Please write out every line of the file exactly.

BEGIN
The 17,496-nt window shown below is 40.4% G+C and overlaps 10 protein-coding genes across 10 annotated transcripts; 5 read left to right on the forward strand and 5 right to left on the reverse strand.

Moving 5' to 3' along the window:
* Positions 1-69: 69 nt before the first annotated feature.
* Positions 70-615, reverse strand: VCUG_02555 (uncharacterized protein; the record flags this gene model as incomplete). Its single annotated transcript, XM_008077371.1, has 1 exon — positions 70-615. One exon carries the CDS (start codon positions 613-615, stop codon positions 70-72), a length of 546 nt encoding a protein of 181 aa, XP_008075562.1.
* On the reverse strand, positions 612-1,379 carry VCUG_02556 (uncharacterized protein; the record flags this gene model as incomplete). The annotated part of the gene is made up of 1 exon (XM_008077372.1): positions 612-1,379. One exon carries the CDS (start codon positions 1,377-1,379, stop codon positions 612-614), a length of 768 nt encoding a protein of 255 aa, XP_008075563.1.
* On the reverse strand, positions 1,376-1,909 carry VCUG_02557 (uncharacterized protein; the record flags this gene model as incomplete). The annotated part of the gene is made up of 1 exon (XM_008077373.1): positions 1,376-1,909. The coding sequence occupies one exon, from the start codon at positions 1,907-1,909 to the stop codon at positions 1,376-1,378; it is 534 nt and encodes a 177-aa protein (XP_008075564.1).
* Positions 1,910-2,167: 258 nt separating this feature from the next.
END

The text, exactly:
The 17,496-nt window shown below is 40.4% G+C and overlaps 10 protein-coding genes across 10 annotated transcripts; 5 read left to right on the forward strand and 5 right to left on the reverse strand.

Moving 5' to 3' along the window:
* Positions 1-69: 69 nt before the first annotated feature.
* Positions 70-615, reverse strand: VCUG_02555 (uncharacterized protein; the record flags this gene model as incomplete). Its single annotated transcript, XM_008077371.1, has 1 exon — positions 70-615. One exon carries the CDS (start codon positions 613-615, stop codon positions 70-72), a length of 546 nt encoding a protein of 181 aa, XP_008075562.1.
* On the reverse strand, positions 612-1,379 carry VCUG_02556 (uncharacterized protein; the record flags this gene model as incomplete). The annotated part of the gene is made up of 1 exon (XM_008077372.1): positions 612-1,379. One exon carries the CDS (start codon positions 1,377-1,379, stop codon positions 612-614), a length of 768 nt encoding a protein of 255 aa, XP_008075563.1.
* On the reverse strand, positions 1,376-1,909 carry VCUG_02557 (uncharacterized protein; the record flags this gene model as incomplete). The annotated part of the gene is made up of 1 exon (XM_008077373.1): positions 1,376-1,909. The coding sequence occupies one exon, from the start codon at positions 1,907-1,909 to the stop codon at positions 1,376-1,378; it is 534 nt and encodes a 177-aa protein (XP_008075564.1).
* Positions 1,910-2,167: 258 nt separating this feature from the next.